The ice sheet that sits atop Earth's deepest land canyon stands on shaky ground.
A detailed mapping of Denman Glacier in East Antarctica - the most scrupulous to date - has revealed a precarious foundation, the shape of which could leave the heart of this glacier incredibly vulnerable to climate change.
In nearly three decades, Denman Glacier has already retreated some five kilometres (nearly three miles) and lost over 250 billion tons of ice. In the worst case scenario, the damage could be much greater.
Unlike other glaciers in Antarctica, Denman is particularly thick - sitting on a canyon 3,500 metres below sea level. What's more, it's sloped in the opposite direction, facing away from the ocean instead of towards it, and that could make all the difference.
That might sound counterintuitive. Wouldn't this cause the glacier to be more stable, after all? In fact, no. This shape allows more warm ocean water to slide down and infiltrate crucial parts of the glacier's foundation.
If the point where the glacier floats on the sea - known as the grounding line - continues to retreat all the way back to the Aurora Subglacial Basin, some 160 kilometres or 100 miles inland, the situation could spiral out of control.
As the line moves farther back, researchers say it will inevitably meet thicker and thicker ice, allowing increasing amounts of meltwater to flow out into the ocean.
"Because of the shape of the ground beneath Denman's western side, there is potential for rapid and irreversible retreat," says NASA geoscientist Virginia Brancato, "and that means substantial increases in global sea levels in the future."
If the entire glacier collapses, the authors predict it could cause 1.5 metres (5 feet) of sea level rise, and that's no small amount in the grand scheme of things.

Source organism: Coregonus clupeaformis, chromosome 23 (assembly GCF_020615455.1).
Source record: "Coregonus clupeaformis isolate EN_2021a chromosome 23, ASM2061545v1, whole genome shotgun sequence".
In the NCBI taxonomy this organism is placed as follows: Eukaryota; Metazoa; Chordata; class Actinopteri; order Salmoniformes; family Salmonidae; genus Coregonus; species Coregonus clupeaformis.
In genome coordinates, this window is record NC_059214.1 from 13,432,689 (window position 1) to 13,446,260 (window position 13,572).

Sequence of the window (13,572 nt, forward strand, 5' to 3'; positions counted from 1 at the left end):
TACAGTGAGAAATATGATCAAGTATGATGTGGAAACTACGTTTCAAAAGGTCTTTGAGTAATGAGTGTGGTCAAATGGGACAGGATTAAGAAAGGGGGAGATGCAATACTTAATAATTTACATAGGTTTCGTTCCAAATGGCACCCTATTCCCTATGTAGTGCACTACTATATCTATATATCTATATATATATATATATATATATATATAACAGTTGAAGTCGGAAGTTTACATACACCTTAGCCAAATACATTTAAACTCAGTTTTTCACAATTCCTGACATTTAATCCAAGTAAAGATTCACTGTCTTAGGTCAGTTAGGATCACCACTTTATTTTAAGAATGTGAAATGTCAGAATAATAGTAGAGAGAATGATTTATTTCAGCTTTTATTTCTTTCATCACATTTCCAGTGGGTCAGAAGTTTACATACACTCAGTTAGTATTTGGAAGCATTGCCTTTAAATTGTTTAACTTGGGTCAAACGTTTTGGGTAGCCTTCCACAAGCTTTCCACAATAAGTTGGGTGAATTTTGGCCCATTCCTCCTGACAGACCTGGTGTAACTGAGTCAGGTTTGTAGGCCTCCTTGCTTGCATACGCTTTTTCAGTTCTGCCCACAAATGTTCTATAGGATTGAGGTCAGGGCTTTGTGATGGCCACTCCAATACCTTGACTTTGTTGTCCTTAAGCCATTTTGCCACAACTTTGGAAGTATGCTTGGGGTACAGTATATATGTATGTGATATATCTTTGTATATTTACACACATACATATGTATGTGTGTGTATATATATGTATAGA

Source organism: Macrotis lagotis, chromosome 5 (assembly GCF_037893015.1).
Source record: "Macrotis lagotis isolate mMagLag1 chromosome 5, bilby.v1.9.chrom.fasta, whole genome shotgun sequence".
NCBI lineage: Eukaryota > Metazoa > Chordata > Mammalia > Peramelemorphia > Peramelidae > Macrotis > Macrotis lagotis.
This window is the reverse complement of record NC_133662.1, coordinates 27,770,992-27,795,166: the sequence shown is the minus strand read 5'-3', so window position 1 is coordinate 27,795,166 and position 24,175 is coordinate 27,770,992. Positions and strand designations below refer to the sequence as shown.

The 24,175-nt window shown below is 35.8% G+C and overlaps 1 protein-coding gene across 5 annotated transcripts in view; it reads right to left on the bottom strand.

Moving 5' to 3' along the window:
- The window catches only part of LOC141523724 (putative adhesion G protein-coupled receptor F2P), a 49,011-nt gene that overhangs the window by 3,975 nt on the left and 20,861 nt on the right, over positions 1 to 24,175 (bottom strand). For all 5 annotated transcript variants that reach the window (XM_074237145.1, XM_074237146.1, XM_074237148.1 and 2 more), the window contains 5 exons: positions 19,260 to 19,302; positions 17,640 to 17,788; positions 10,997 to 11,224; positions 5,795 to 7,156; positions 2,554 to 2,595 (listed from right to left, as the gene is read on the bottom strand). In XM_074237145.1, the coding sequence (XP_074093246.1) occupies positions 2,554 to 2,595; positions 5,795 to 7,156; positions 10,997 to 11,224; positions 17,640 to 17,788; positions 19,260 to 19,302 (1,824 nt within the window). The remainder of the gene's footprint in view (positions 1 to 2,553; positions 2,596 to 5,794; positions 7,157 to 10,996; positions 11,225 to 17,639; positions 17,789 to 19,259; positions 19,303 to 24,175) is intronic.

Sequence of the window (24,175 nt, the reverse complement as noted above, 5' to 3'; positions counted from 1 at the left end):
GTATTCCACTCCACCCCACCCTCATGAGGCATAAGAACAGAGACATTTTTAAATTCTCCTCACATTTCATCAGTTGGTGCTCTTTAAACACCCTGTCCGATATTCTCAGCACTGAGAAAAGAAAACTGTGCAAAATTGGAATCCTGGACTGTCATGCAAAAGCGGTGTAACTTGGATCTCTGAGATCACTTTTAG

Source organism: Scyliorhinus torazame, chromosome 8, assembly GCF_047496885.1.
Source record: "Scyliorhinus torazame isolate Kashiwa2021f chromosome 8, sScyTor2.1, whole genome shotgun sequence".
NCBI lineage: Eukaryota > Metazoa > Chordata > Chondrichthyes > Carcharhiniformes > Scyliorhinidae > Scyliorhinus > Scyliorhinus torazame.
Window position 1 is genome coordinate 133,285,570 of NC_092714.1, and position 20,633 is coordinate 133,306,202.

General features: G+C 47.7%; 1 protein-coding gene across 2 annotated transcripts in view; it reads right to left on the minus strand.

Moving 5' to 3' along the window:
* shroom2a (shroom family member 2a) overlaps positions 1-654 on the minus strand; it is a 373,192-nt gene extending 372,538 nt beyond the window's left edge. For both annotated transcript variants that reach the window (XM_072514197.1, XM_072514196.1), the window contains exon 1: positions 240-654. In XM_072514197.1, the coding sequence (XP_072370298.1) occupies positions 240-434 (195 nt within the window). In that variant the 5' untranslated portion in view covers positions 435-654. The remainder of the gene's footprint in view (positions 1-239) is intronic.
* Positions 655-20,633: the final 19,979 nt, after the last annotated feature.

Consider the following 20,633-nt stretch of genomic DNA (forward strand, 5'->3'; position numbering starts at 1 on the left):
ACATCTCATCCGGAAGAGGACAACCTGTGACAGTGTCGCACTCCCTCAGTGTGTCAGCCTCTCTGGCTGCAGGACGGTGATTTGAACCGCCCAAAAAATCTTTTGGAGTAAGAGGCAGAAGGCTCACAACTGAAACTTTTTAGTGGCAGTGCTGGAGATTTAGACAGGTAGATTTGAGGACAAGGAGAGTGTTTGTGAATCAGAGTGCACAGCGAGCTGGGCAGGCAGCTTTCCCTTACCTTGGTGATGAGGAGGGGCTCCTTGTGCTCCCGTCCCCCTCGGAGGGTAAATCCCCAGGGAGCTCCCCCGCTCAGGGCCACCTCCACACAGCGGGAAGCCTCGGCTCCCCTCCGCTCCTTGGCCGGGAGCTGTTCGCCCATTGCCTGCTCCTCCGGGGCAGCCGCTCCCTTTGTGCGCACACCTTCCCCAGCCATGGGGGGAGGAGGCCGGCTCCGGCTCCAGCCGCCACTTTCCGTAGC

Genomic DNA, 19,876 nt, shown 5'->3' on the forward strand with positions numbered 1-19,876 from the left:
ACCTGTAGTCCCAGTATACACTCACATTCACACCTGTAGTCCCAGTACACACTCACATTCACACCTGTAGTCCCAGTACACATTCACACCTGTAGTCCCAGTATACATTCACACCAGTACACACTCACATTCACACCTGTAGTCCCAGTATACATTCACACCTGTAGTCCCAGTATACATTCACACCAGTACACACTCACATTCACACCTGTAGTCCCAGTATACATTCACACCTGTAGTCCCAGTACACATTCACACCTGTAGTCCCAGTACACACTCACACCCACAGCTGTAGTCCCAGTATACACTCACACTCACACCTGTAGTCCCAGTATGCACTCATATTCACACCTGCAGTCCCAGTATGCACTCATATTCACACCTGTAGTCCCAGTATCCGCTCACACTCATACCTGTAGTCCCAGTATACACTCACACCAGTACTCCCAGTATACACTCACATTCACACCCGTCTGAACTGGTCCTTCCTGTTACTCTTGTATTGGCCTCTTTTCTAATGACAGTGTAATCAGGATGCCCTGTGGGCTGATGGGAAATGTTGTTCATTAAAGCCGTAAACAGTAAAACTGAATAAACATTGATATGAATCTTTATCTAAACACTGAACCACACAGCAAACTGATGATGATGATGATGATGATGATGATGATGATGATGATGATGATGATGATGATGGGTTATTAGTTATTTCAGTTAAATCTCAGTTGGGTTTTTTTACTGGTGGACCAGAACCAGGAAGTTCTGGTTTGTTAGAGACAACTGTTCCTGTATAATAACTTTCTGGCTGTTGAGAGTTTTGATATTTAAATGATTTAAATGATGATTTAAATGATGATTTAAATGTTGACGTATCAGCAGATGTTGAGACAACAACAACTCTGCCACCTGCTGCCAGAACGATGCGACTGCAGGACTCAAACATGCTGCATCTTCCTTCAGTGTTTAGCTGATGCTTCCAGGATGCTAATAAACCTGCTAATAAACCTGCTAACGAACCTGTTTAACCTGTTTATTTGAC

While West Antarctica is generally considered the most vulnerable to melting, these results support the idea that East Antarctica could be more vulnerable than we once thought.
"The ice in West Antarctica has been melting faster in recent years, but the sheer size of Denman Glacier means that its potential impact on long-term sea level rise is just as significant," says Earth system scientist Eric Rignot at the University of California Irvine.
Using satellite data from the Italian Space Agency between 1996 and 2018, the study reveals a clear asymmetry in Denman Glacier's grounding line.
Compared to the eastern side of the glacier, which is more narrow, the western flank looks far more vulnerable, showing a steep trough-like appearance that could spell trouble for rapid melting.
With a vigorous ocean continuing to lap at the edges of this ice sheet, the slope could act like a sort of slide, taking the ocean and the melting ice further and further inland - a runaway effect that isn't often considered in today's ice sheet models.
"This study provides additional evidence that, based on current knowledge, we cannot exclude at least a slight possibility of much more sea-level rise than the most-likely value in [Intergovernmental Panel on Climate Change] projections," Richard Alley, a glaciologist at Pennsylvania State University who did not work on the study, told The Washington Post.
At the end of last year, research revealed for the first time that the Denman Glacier covered the world's deepest land canyon - nearly as deep as the average depth of the ocean, and eight times deeper than the shores of the Dead Sea.
That's how much ice we stand to lose, and we only just realised.
The study was published in Geophysical Research Letters.